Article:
In a new Op-Ed for the Washington Post, anti-Trump husband of Kellyanne Conway argues it’s likely Democrats will have to impeach President Trump again.
“So we’ll probably have to do it again.”
So said the already-once-impeached President Donald Trump on Thursday in the East Room, musing about the possibility he could become the first president to be impeached more than once. And on the very next day, as though he were competing for it, Trump showed precisely why he could be destined to achieve that ignominious fate.
With essentially no pretense about why he was doing it, the president brazenly retaliated Friday against two witnesses who gave truthful testimony in the House’s impeachment inquiry. He fired Lt. Col. Alexander Vindman and U.S. Ambassador to the European Union Gordon Sondland. And he also fired a third man, Lt. Col. Yevgeny Vindman, merely for being the brother of the first. Trump essentially admitted his retaliatory motive on Saturday, when he tweeted that he sacked Vindman in part for having “reported contents of my ‘perfect’ calls incorrectly.”
If this were a criminal investigation, and Alexander Vindman and Sondland had given their testimony to a grand jury, this Friday Night Massacre could have been a crime. At the very least, it ought to be impeachable: If Richard Nixon was to be impeached for authorizing hush money for witnesses, and Trump himself was actually impeached for directing defiance of House subpoenas, then there should be no doubt that punishing witnesses for complying with subpoenas and giving truthful testimony about presidential misconduct should make for a high crime or misdemeanor as well.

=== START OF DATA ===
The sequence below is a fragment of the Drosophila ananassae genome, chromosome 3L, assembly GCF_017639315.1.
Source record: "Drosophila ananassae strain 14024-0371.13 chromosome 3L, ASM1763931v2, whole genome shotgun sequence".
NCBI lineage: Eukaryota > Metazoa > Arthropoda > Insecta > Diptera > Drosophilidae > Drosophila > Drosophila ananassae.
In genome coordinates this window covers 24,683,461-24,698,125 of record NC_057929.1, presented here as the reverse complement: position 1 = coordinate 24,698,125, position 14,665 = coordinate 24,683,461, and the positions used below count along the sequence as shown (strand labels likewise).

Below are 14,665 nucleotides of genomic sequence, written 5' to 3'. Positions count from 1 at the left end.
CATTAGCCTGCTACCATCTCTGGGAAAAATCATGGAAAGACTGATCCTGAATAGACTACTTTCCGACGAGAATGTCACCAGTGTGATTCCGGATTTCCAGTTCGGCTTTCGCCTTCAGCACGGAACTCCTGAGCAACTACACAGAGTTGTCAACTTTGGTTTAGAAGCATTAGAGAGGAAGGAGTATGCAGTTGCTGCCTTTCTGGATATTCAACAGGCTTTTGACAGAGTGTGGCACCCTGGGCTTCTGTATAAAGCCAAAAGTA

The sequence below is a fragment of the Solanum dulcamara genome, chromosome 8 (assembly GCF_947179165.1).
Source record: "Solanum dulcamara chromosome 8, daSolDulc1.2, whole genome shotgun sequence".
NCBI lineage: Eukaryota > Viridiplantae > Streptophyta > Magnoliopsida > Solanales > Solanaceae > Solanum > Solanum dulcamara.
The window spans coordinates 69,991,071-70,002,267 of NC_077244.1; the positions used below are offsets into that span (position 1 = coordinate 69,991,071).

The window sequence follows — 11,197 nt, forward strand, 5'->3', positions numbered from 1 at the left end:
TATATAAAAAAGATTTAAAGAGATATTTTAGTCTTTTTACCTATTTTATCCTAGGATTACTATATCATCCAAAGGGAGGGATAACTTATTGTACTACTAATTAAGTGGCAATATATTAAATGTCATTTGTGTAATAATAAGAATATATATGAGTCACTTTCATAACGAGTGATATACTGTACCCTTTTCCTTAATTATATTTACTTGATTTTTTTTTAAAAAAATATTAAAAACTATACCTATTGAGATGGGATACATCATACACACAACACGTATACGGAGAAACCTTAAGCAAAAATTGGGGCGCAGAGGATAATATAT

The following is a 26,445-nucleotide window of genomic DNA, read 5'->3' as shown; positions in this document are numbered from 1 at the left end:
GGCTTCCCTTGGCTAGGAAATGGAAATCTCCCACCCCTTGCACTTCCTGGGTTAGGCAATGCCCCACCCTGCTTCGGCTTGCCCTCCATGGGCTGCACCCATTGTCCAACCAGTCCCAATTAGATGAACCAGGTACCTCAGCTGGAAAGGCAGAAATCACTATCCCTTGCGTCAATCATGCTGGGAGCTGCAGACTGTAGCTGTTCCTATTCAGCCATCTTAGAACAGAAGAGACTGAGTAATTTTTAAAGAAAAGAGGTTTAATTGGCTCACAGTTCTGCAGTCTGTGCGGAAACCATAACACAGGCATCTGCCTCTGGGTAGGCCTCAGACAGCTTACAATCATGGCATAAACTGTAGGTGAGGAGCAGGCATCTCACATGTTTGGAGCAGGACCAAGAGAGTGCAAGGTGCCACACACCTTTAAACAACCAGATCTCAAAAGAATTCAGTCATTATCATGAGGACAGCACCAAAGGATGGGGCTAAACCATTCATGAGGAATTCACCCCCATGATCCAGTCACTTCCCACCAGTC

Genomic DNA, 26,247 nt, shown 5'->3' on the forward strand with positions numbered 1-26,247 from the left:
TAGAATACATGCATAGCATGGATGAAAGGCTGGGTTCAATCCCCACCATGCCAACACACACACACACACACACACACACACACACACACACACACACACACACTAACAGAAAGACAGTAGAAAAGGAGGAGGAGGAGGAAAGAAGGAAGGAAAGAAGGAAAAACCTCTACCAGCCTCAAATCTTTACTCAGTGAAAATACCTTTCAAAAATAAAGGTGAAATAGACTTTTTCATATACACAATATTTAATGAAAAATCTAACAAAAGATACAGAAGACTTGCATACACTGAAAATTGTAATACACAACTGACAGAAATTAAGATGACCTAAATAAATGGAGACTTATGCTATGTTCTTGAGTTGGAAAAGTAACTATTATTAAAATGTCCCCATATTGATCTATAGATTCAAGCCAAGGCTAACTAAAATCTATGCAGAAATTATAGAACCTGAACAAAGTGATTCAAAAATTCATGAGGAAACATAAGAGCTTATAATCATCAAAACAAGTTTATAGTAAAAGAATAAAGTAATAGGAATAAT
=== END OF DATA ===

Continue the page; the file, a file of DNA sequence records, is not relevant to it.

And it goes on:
But it’s really not about this one day, or this one egregious act. It’s about who Trump is, who he always was and who he always will be. It’s about the complete mismatch between the man and the office he holds.
It’s about the fact that the presidency is a fiduciary position, the ultimate public trust. And that Trump’s narcissism won’t allow him to put anyone else’s interests above his own, including the nation’s. Indeed, he can’t even distinguish between his interests and the nation’s — and doesn’t need to, according to his lawyers and now the judgment of the Senate.
As Rep. Adam Schiff, D-Calif., said during the impeachment trial, “you know you can’t trust this president to do what is right for this country. You can trust he will do what is right for Donald Trump. He will do it now. He has done it before.”
And he will do it again. He did do it again by firing the Vindmans and Sondland. He’s telling us he will do it again. And no one can seriously doubt it, even those who voted to acquit. The ever-hopeful Sen. Susan Collins, R-Maine, who said last week that she was voting to acquit partly because she thought Trump had learned “a pretty big lesson” from being impeached, quickly backtracked to say she was merely being “aspirational.”
“Fantastical” would better describe it, actually. On Thursday, Trump portrayed himself as the innocent victim: “Went through hell, unfairly. Did nothing wrong.” It was “a very good phone call.” “I call it a ‘perfect call’ because it was.”
On the flip side, Trump called his impeachment “evil,” “corrupt,” brought about by “dirty cops,” “leakers and liars” and, in general, “very evil and sick people.” “They made up facts.” “It was a disgrace.”
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